Second Lieutenant Marcum E. Thomas was from Jasper County, Missouri. He became part of the 8th Air Force, 306th Bomber Group (Heavy), 367th Bomber Squadron. The 306th Bombardment Group (Heavy) was constituted on January 28, 1942 and activated on March 1, 1942. It trained for combat with B-17’s and moved to England in August-September 1942. 2/Lt. Thomas was finally assignment to an airfield at Thurleigh, England.
Gowen Field, Idaho - March 1, 1942
Wendover Field, Utah - April 6- August 1, 1942
Thurleigh, England - September 1942
The 367th Bomber Squadron earned the nickname “The Clay Pigeons” because they suffered the heaviest losses of any other bomber squadron in 8th Bomber Command from October 1942 to August 1943. Second Lieutenant Marcum E. Thomas had to complete a tour of 25 missions.
On October 9, 1942 the 306th Commander, Colonel Overacker, led their first combat mission, a daylight precision attack against locomotive works at Lille, France. Only one B-17 was lost, even though this mission had no allied fighter escort.
On October 8, 1943 they flew a mission to Bremen, Germany. The 367th Bomber Squadron lost two of out of six bombers. The 8th Air Force lost 30 bombers. The next day, October 9 they flew a mission to Gydina, Poland. This mission was over 11 hours, this time the Squadron wasn’t hit badly. The following day, October 10 they flew to the Ruhr, and 17 planes of the 306th Bomber Group, Heavy suffered flak damage. German Fighterplanes attacked other groups and the 8th Air Force lost 30 bombers.
The weather then turned bad and the 367th Bomber Squadron stood down until October 14, 1943 when they flew to Schweinfurt, Germany to attack the ball bearing plants. This was an extremely tough mission and German fighters had a field day. Just one plane from the 367th Bomber Squadron reached the target and got back. The 306th Bomber Group, Heavy lost 10 bombers and the 5 that returned all had dead and/or wounded aboard. Following the Schweinfurt mission, there were insufficient crews and planes to conduct missions and they stood down until October 20 when they had to fly a mission to Duren, Germany. On 11 December, 1943 they flew a mission to Emden, Germany and on December 22, 1943 to Osnabruck.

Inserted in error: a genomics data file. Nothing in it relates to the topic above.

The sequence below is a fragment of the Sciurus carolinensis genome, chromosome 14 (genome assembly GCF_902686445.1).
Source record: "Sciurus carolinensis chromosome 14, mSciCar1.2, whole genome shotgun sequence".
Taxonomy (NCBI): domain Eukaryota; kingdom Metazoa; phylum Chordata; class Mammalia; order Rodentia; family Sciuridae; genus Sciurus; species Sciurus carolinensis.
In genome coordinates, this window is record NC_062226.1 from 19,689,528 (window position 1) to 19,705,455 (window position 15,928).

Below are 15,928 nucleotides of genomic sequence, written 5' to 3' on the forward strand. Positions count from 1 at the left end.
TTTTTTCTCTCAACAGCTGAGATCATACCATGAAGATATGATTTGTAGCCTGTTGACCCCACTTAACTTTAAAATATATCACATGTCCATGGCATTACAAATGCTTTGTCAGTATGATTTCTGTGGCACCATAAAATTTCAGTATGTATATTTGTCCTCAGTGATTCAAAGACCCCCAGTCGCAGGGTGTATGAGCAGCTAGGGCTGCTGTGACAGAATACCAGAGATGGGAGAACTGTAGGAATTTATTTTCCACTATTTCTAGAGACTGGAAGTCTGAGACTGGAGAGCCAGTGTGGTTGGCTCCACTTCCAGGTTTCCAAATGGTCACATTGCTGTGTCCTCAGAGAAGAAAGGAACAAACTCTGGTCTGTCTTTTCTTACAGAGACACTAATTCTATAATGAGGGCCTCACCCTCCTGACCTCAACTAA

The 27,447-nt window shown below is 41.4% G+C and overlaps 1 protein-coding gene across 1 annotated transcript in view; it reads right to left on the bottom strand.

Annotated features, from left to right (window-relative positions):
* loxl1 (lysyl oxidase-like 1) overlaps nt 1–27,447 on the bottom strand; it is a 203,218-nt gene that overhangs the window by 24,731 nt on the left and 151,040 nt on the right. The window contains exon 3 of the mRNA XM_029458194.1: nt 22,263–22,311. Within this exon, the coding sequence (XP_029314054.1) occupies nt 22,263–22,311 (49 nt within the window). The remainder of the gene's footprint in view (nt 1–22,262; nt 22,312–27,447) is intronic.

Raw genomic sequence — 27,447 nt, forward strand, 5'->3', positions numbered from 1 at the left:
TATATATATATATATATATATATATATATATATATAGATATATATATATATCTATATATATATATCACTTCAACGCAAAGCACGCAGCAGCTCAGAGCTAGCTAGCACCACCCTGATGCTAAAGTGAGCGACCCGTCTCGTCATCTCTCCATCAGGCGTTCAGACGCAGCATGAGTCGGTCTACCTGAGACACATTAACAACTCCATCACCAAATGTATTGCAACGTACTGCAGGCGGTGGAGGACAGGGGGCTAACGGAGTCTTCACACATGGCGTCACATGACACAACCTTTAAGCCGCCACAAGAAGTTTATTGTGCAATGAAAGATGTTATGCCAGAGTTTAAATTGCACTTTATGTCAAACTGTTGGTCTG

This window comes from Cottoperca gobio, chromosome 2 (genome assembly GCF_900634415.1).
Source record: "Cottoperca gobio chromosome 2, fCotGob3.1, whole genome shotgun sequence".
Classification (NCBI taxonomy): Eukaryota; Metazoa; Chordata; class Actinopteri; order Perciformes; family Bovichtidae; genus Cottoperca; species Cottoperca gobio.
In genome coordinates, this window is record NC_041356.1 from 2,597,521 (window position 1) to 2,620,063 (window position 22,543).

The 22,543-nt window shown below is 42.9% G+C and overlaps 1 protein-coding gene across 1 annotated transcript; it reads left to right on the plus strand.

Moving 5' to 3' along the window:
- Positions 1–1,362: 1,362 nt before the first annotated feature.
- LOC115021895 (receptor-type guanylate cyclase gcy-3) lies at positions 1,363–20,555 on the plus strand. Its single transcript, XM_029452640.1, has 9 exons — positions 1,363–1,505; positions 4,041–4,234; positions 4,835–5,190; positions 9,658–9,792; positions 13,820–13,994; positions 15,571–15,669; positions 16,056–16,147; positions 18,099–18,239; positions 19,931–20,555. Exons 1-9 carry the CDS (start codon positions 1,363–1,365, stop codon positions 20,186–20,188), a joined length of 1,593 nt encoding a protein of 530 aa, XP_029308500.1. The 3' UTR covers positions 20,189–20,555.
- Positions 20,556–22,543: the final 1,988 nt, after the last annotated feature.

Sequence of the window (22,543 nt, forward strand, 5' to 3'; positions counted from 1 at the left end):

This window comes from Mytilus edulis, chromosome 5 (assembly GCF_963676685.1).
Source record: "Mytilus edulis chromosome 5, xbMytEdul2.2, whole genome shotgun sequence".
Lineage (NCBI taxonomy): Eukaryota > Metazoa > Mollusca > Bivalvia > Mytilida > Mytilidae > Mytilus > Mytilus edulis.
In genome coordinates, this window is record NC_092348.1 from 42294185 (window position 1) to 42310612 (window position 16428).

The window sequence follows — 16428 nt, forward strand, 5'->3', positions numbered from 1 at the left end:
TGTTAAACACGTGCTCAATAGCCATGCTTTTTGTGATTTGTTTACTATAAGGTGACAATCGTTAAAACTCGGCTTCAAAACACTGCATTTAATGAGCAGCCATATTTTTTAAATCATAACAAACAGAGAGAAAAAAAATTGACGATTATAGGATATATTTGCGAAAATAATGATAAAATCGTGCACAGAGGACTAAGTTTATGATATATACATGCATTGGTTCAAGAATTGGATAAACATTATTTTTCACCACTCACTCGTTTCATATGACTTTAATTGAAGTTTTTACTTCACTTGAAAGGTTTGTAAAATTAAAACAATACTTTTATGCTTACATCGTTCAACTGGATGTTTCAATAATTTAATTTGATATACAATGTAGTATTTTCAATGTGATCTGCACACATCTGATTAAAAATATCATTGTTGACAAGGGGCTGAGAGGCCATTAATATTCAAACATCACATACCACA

The 367th Bomber Squadron had heavy losses and in January, 1944 2/Lt. Thomas had flown probably about 10 missions. The men were informed that a combat tour was increased from 25 to 30 missions. The 367th Bomber Squadron operated primarily against strategic targets, striking locomotive works at Lille, railroad yards at Rouen, submarine pens at Bordeaux, shipbuilding yards at Vegesack, ball-bearing works at Schweinfurt, oil plants at Merseburg, marshalling yards at Stuttgart, a foundry at Hannover, a chemical plant at Ludwigshafen, aircraft factories at Leipzig, and other objectives on the Continent. It also took part in the first penetration into Germany by heavy bombers of 8th Air Force on January 27, 1943 by attacking U-boat yards at Wilhelmshaven.
On Tuesday January 11, 1944 the 367th Bomber Squadron made a bombing run on Halberstadt trying to hit the Junkerplane wing factory. It is possible that this was 2/Lt. Thomas’ first and only combat mission as a group of replacements arrived a few days earlier and he could have been one of them. The leading group of the 306th Bomber Group, Heavy missed their target dropping their bombs north east. The following group, the 92nd Composite Group did hit the target. On their way to Germany the bombers had to tackle numerous attacks from the German Luftwaffe and airdefense. Some planes were lost during these attacks. Of the 306th Bomber Group, Heavy 17 planes did not return that day, Second Lieutenant Marcum E. Thomas was one of those who didn’t return. Later it appeared that this loss on that day was the heaviest for the unit during the war. The unit was awarded the Distinguished Unit Citation for the mission without fighter escort and in the face of powerful opposition.
Awards: Purple Heart, Distinguished Unit Citation
Buried at: Plot J Row 9 Grave 8
Netherlands American Cemetery
Adoptant of Second Lieutenant Marcum E. Thomas’ grave, Bart Schoonenberg, is searching for more information about Second Lieutenant Marcum E. Thomas. Every kind of information is more than welcome. You can contact Bart at: firstname.lastname@example.org